Healthcare Training Institute - Quality Education since 1979
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A sense of group belonging is a psychological construct (Kiesner, Cardinu, Poulin, & Bucci, 2002; Stone & Brown, 1999). Adolescents participate in a complex social environment populated by many friendship groups, cliques, and crowds. The desire to belong to a group may influence an adolescent's behavior well before he or she is actually a member of the group. Individuals may change their behavior in order to gain peer acceptance. Thus, one's peer group affiliation does not need to be reciprocated in order to influence behavior. Research with adolescents supports the relevance of group belonging for positive adjustment. Closeness in peer relationships is positively correlated with popularity and good social reputation (Cauce, 1986), self-esteem (McGuire & Weisz, 1982), and psychosocial adjustment (Buhrmester, 1990).
Three Components of Peer Group Membership
Second, among the cognitive, affective, and behavioral aspects of group membership, research has found that the affective nature of a sense of group belonging is the most internally consistent (Hinkle, Taylor, Fox-Cardamone, & Crook, 1989; Pombeni, Kirchler, & Palmonari, 1990). The affective aspect of group belonging includes feelings of being a valued group member, and being proud of one's group. This is similar to the dimension of quality in a friendship as measured by Parker and Asher (1993).
A third approach is to find out how important it is for an adolescent to be a member of a peer group. Not all adolescents are equally concerned about being a member of a group. Feelings of social distress are greatest for those adolescents who strongly desire group membership and do not experience a sense of group belonging. These are the adolescents who are likely to report the most behavior problems (Baumeister & Leary, 1995).
Gender, Peer Group Membership, and Behavior Problems
Gender differences have been consistently observed with respect to internalizing and externalizing behavior problems with girls reporting more internalizing problems, especially depression, and boys reporting more externalizing problems, especially aggression and delinquency (Graber, 2004; Farrington, 2004; Beam et al., 2002; Leadbeater et al., 1999; Nolen-Hoeksema & Girgus, 1994).
Research on rejected youth suggests that social exclusion has far-reaching social consequences. In certain peer environments, the high status or popular groups may actively create conditions of fear and inferiority for certain low-status adolescents (Crick et al., 2001; Kinney, 1993). They use such relational aggression as teasing, obvious snubbing, and gossip to enforce social exclusion (Adler & Adler, 1998). New members of the high status groups are socialized to use these mechanisms to enforce rejection of the low status adolescents. Students who are not yet targeted as outsiders are reluctant to interact with the rejected youth in fear that they will also become targets of group hostility.
It is not uncommon for adolescents to define certain dyadic relationships based on mutual animosity and rejection (Brown, 2004; Abecassis et al., 2002). Certain individuals actively dislike, reject, and avoid others. The peer group comes to recognize these antagonistic relationships and promotes them through exclusion, taking sides, or advancing the negative reputation of one member of the dyad.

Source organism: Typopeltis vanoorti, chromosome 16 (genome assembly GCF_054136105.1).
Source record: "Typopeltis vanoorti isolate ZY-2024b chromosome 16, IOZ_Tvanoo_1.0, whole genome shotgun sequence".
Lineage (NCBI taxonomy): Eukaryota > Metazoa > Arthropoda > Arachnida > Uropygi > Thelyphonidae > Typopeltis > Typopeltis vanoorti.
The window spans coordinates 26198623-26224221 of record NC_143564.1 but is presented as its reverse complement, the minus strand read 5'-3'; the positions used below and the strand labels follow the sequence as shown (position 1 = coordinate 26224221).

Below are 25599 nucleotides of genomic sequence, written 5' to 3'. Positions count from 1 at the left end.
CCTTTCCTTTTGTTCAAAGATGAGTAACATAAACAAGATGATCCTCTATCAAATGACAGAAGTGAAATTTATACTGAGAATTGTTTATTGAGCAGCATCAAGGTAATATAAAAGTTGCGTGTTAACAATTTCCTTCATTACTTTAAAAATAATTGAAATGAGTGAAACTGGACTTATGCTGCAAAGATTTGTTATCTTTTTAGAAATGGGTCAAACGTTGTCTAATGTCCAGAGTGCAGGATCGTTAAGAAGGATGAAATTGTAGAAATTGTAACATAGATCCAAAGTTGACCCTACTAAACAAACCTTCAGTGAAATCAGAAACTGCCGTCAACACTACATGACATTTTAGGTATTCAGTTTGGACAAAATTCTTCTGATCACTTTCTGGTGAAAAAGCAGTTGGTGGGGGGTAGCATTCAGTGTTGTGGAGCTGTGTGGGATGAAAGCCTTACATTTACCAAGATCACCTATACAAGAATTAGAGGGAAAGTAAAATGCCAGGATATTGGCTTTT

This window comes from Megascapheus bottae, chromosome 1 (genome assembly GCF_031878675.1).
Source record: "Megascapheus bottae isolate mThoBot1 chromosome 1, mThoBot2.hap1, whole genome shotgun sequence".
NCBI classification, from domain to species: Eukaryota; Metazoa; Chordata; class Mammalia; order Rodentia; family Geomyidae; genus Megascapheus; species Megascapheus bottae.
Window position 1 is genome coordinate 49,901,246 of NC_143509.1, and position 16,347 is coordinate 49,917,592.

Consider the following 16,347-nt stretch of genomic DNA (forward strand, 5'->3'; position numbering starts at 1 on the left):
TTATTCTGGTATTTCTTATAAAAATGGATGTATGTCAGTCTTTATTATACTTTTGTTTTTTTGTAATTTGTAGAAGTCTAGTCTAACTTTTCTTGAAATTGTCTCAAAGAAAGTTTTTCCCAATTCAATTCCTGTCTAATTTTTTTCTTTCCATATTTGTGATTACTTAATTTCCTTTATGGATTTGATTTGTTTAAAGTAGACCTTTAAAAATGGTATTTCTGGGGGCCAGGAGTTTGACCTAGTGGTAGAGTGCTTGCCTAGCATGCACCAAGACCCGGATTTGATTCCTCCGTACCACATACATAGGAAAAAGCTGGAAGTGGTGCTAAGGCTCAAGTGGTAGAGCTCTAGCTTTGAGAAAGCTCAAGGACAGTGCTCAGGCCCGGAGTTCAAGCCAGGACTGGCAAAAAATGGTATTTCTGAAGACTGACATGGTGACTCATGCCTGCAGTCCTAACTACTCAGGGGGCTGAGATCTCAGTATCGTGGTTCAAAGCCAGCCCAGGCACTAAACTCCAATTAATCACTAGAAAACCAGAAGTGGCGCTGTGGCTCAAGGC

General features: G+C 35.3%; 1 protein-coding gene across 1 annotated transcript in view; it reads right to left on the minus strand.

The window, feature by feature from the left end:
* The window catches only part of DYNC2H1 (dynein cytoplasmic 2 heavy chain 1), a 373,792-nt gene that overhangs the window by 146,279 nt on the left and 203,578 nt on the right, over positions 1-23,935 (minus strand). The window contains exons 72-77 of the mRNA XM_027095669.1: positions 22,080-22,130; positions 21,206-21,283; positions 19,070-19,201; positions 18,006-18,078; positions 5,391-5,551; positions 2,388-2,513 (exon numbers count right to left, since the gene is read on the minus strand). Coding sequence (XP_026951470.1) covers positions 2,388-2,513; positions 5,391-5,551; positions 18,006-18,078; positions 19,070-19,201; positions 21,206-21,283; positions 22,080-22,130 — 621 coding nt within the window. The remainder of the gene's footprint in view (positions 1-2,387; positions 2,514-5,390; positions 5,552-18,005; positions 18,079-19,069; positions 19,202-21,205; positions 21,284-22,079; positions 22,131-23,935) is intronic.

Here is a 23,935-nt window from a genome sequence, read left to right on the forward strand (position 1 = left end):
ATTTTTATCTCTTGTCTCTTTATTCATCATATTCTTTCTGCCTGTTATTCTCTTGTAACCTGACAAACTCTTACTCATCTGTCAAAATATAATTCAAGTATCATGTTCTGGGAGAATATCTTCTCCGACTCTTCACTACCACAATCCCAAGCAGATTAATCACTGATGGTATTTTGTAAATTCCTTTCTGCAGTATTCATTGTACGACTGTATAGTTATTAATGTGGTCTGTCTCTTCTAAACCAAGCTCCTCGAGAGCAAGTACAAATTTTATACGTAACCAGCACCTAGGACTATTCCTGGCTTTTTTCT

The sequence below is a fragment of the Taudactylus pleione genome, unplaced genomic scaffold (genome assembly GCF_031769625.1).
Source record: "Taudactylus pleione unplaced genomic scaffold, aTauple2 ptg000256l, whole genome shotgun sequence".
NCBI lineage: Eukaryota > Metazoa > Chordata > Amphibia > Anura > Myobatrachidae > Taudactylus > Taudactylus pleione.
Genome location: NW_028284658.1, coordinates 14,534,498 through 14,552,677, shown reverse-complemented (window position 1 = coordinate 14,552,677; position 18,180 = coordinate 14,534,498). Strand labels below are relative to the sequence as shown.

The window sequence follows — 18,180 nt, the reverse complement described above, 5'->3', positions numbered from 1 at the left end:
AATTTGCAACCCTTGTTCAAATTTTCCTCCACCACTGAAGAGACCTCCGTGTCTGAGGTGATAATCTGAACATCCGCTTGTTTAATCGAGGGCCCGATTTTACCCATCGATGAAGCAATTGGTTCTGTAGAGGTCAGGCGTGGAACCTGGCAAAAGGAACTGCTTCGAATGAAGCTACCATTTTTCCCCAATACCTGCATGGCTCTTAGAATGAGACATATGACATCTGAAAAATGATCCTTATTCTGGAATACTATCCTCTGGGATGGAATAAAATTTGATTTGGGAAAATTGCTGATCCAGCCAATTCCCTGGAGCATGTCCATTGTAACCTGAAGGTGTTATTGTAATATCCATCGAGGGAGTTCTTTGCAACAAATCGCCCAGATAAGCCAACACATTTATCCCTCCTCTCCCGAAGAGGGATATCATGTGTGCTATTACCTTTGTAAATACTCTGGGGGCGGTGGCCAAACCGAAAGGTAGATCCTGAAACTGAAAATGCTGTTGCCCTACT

Youth who are not well-liked by peers have fewer options for friendships and group membership. Those rejected youth who continue to seek group membership tend to be part of smaller cliques comprised of other rejected youths. In comparison to aggressive youths, who often find a place within a friendship group, withdrawn-rejected youths have the greatest difficulty finding supportive friendships and the greatest likelihood of being victimized by peers (Bagwell, Coie, Terry, & Lochman, 2000; Goldbaum, Craig, Pepler, & Connolly, 2003). This makes it difficult for them to learn and practice effective social skills within peer relationships so that their social standing within the larger peer group could improve. Perhaps this explains why rejected peer status is more stable than other sociometric categories (Brown, 2004, p. 382).
The literature suggests that peer group membership may have both positive and negative associations with behavior problems. Peer group affiliation may reduce the tendency to develop internalizing problems such as anxiety and depression by providing a sense of security and peer acceptance. Peer groups may also have norms against the expression of delinquent, aggressive or risky behavior, which could reduce the expression of externalizing problems. At the same time, some peer affiliations may encourage the expression of externalizing problems, especially antisocial behavior. Some peer groups are characterized by power struggles and hostile interactions or co-rumination that could promote internalizing problems. Although peer group membership may be associated with some behavior problems, it is our contention that lack of a sense of peer group belonging places adolescents at greater risk for both internalizing and externalizing problems than does peer group membership. This is because of the central role of a sense of group belonging for sustaining well-being in the expanding social world of adolescence and the especially unique sensitivity to social exclusion that characterizes this period of life.
- Newman, Barbara M., Lohman, Brenda J., Newman, Philip R., Peer Group Membership And A Sense Of Belonging: Their Relationship To Adolescent Behavior Problems. Adolescence, Summer2007, Vol. 42, Issue 166
Reflection Exercise #10